using 1/z instead of z as a sorting key has various advantages:

   * 1/z is linear in screen space
   * increasing resolution with decreasing distance

He refers the reader to Chris Hecker's much recommended series on Texture
Mapping in the Game Developer's Magazine with respect to the behaviour of z
gradients in various spaces. The alternative he goes into is using the
order given by the BSP traversal to assign keys. The did this in fact with
Quake, but were using 1/z keys at the time the article was written. Abrash
comments that the decision might well happen the last days before they
ship. The disadvantage of BSP-based keys is that moving BSP objects have to
be split by world BSP planes, which increases the number of polygons. Using
1/z sorting, it is not necessary to split BSP model polygins. In addition,
the 1/z key solves merging the BSP model drawing order in the world BSP
drawing order (which ideally breaks down to merging two already sorted
lists, methinks).

He finishes by explaining how to obtain an 1/z value and an arbitrary point
on the polygon in an efficient way, using a plane equation in terms of
viewspace z and screen space x,y, and gives the approximate costs on a
Pentium as about six cycles.

Handling BSP Models

As stated above, the BSP models are not rendered using a z-buffer
read/compare. BSP objects therefore provide overdraw reduction - doors,
most notably, block any surface behind them in the edge-sorted rasterizer.
In consequence, BSP models have to be clipped against world polygons, to
avoid interpenetrations (I wonder if a sufficiently large bounding box for
wall-object collision detection is not sufficient). This is not necessary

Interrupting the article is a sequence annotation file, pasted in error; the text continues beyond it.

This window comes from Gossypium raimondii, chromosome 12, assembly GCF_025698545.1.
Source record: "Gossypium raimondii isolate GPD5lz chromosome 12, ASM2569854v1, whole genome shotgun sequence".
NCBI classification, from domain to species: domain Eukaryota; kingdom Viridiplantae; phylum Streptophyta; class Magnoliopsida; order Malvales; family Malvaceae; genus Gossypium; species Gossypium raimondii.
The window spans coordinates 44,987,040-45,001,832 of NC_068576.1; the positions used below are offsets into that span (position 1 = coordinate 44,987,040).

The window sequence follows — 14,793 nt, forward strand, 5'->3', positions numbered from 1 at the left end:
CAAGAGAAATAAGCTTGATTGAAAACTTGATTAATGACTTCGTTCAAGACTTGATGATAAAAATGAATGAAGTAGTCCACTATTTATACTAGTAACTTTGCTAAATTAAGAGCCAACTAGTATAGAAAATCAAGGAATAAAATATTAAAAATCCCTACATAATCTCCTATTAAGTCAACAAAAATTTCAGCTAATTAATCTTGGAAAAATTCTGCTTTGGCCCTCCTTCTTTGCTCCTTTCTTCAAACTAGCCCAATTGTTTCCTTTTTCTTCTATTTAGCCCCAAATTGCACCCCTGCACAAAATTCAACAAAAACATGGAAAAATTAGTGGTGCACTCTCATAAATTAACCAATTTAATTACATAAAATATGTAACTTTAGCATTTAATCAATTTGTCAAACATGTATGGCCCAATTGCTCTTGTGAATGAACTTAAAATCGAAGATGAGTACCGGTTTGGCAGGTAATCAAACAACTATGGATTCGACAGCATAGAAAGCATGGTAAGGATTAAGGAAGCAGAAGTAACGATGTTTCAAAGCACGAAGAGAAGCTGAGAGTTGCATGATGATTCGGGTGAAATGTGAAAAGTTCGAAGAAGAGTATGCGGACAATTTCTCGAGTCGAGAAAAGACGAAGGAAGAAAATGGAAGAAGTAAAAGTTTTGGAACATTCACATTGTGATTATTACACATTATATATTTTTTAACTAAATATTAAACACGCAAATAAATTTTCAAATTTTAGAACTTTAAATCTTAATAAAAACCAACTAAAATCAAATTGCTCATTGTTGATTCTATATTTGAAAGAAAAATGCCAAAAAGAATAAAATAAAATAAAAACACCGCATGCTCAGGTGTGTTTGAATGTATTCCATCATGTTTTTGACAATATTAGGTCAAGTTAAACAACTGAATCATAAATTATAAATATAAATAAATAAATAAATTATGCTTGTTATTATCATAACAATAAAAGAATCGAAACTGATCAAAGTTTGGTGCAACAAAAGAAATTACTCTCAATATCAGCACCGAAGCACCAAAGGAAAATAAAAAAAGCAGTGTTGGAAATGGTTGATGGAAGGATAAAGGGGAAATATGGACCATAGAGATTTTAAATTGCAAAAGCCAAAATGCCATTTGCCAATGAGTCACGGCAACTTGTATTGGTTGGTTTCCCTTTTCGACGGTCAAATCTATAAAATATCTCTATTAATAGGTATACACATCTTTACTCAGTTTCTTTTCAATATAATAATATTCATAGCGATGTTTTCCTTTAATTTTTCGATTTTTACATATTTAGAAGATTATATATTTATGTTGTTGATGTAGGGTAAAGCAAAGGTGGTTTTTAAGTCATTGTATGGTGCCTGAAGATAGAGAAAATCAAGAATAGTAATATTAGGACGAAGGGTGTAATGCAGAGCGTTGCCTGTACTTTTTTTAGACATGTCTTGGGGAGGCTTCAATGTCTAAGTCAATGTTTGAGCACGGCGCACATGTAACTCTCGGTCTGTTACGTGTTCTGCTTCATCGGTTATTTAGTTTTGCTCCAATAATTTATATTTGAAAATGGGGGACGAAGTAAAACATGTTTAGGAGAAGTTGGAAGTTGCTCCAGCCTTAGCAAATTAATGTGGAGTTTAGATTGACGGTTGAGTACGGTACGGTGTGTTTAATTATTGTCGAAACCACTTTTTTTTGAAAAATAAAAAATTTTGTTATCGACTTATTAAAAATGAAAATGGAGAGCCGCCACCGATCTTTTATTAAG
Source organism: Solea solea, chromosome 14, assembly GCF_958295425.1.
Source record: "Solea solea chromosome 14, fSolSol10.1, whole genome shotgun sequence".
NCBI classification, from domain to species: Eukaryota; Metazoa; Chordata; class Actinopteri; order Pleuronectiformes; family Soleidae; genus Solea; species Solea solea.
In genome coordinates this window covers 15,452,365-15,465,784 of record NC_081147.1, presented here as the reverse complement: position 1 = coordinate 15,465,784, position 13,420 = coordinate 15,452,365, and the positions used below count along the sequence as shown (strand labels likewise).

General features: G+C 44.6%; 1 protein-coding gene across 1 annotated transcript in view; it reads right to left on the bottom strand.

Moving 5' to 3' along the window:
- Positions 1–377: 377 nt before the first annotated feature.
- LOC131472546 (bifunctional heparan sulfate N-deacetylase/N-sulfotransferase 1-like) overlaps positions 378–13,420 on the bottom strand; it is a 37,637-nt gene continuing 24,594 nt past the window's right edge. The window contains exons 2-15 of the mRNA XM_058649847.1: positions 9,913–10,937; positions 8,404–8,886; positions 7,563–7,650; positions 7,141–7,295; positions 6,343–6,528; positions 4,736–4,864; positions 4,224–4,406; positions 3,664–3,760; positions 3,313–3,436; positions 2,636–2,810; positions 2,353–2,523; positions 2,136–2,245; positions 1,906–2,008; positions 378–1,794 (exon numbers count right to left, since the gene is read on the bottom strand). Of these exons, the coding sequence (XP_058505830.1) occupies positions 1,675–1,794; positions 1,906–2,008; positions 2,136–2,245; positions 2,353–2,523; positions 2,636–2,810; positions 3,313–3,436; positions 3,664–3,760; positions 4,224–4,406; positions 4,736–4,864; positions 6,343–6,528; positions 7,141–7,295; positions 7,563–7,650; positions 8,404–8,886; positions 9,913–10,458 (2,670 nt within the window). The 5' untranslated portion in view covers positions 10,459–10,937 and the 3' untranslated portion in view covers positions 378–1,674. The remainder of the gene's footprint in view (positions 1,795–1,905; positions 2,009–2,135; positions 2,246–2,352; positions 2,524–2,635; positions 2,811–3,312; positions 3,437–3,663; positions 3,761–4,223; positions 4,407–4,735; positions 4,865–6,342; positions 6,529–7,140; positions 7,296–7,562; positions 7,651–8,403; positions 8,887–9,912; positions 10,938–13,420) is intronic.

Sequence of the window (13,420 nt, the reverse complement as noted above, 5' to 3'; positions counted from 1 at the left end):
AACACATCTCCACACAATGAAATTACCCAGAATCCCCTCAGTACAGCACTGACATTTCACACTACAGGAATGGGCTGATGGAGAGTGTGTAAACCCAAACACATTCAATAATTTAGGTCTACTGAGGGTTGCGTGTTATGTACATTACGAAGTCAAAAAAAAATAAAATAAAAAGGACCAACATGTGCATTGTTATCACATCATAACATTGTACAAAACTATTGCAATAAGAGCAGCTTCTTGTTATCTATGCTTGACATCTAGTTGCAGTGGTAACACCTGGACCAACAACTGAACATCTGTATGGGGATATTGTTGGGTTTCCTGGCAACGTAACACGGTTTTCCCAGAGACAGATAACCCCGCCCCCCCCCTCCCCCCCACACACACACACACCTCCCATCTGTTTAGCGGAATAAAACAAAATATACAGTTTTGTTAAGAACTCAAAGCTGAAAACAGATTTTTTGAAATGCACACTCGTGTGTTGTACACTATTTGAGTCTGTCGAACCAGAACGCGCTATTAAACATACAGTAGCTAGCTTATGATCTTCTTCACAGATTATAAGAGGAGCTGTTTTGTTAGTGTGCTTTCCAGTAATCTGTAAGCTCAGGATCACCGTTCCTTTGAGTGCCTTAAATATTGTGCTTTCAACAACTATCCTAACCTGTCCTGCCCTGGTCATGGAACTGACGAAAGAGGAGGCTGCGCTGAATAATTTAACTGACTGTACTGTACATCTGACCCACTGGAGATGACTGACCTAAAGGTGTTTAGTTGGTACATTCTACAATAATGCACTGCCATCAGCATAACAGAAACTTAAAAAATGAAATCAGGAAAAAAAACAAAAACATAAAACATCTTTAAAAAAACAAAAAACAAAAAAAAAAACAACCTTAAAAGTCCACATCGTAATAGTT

for polygon models and billboards and particles, as z-compares account for
intersections. This is obvious from passable lava/water surfaces.

Sources

The README says: a Z-sorted spans demo program, consisting of a Visual C++
Makefile, resource and include file and, more important, the demo itself:
zsort.c. The download archive of the source that will be discussed in the
next issue has been available for quite some time already, and there is a
local copy with permission. Remarks by Michael Abrash:

   Note: In this implementation, polygon faces must not be
   interpenetrating. Also, correct sorting is not guaranteed
   if two polygonal objects butt up against each other. In other
   words, each polygonal object must be made of a continuous,
   non-self-intersecting skin, and polygonal objects must not
   interpenetrate or touch in order for proper sorting to result.
   More complex, slower sorting is required to make those cases
   work reliably.

   Note: polygon processing could be considerably more efficient
   if polygons shared common edges and edges shared common vertices.
   Also, indirection to vertices could be used to avoid having to
   copy all the vertices during every clip test. Outcode-type
   testing could be used to determine completely clipped or
   unclipped polygons ahead of time, avoiding the need to clip and
   copy entirely for such polygons. Outcode-type tests work best in
   viewspace, with the frustum normalized so that the field of view
   is 90 degrees, so simple compares, rather than dot products, can
   be used to categorize points with respect to the frustum.

References

   * James D. Foley, Andries van Dam, Steven K. Feiner, John F. Hughes
     "Computer Graphics - Principles and Practice",
     Addison-Wesley, 1990

   * David Rogers
     "Procedural Elements of Computer Graphics"
     McGraw-Hill, 1985

   * Chris Hecker
     "Under the Hood/Behind the Screen: Perspective Texture Mapping",
     in several issues of the Game Developer's Magazine,
     from April/May 1995 to April/May 1996.